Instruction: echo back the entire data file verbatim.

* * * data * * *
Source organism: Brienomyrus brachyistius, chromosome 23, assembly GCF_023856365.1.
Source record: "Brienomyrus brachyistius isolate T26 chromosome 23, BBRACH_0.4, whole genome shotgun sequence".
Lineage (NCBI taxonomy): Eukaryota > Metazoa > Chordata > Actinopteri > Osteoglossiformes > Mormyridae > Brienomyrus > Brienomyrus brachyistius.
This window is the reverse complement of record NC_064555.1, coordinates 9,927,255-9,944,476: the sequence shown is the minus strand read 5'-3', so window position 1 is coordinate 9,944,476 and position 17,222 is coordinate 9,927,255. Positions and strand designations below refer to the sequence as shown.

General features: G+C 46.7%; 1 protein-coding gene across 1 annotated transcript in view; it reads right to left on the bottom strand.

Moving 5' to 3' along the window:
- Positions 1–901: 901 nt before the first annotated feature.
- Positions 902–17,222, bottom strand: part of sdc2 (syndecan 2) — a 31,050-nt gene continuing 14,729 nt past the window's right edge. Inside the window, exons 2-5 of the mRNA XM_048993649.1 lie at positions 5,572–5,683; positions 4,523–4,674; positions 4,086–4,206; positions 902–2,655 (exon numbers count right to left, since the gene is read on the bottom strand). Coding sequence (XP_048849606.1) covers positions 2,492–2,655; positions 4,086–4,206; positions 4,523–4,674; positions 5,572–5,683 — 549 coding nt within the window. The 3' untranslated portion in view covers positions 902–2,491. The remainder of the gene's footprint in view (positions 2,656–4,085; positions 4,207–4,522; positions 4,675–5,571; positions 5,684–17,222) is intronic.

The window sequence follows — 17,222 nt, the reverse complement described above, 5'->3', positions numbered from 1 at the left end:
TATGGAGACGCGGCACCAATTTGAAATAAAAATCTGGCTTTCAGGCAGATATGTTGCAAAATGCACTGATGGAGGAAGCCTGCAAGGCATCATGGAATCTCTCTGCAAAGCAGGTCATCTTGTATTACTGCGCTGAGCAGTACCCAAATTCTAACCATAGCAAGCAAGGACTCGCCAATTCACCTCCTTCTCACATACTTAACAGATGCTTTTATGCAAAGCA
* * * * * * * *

Source organism: Brienomyrus brachyistius, chromosome 23, assembly GCF_023856365.1.
Source record: "Brienomyrus brachyistius isolate T26 chromosome 23, BBRACH_0.4, whole genome shotgun sequence".
Lineage (NCBI taxonomy): Eukaryota > Metazoa > Chordata > Actinopteri > Osteoglossiformes > Mormyridae > Brienomyrus > Brienomyrus brachyistius.
This window is the reverse complement of record NC_064555.1, coordinates 9,927,255-9,944,476: the sequence shown is the minus strand read 5'-3', so window position 1 is coordinate 9,944,476 and position 17,222 is coordinate 9,927,255. Positions and strand designations below refer to the sequence as shown.

General features: G+C 46.7%; 1 protein-coding gene across 1 annotated transcript in view; it reads right to left on the bottom strand.

Moving 5' to 3' along the window:
- Positions 1–901: 901 nt before the first annotated feature.
- Positions 902–17,222, bottom strand: part of sdc2 (syndecan 2) — a 31,050-nt gene continuing 14,729 nt past the window's right edge. Inside the window, exons 2-5 of the mRNA XM_048993649.1 lie at positions 5,572–5,683; positions 4,523–4,674; positions 4,086–4,206; positions 902–2,655 (exon numbers count right to left, since the gene is read on the bottom strand). Coding sequence (XP_048849606.1) covers positions 2,492–2,655; positions 4,086–4,206; positions 4,523–4,674; positions 5,572–5,683 — 549 coding nt within the window. The 3' untranslated portion in view covers positions 902–2,491. The remainder of the gene's footprint in view (positions 2,656–4,085; positions 4,207–4,522; positions 4,675–5,571; positions 5,684–17,222) is intronic.

The window sequence follows — 17,222 nt, the reverse complement described above, 5'->3', positions numbered from 1 at the left end:
TATGGAGACGCGGCACCAATTTGAAATAAAAATCTGGCTTTCAGGCAGATATGTTGCAAAATGCACTGATGGAGGAAGCCTGCAAGGCATCATGGAATCTCTCTGCAAAGCAGGTCATCTTGTATTACTGCGCTGAGCAGTACCCAAATTCTAACCATAGCAAGCAAGGACTCGCCAATTCACCTCCTTCTCACATACTTAACAGATGCTTTTATGCAAAGCA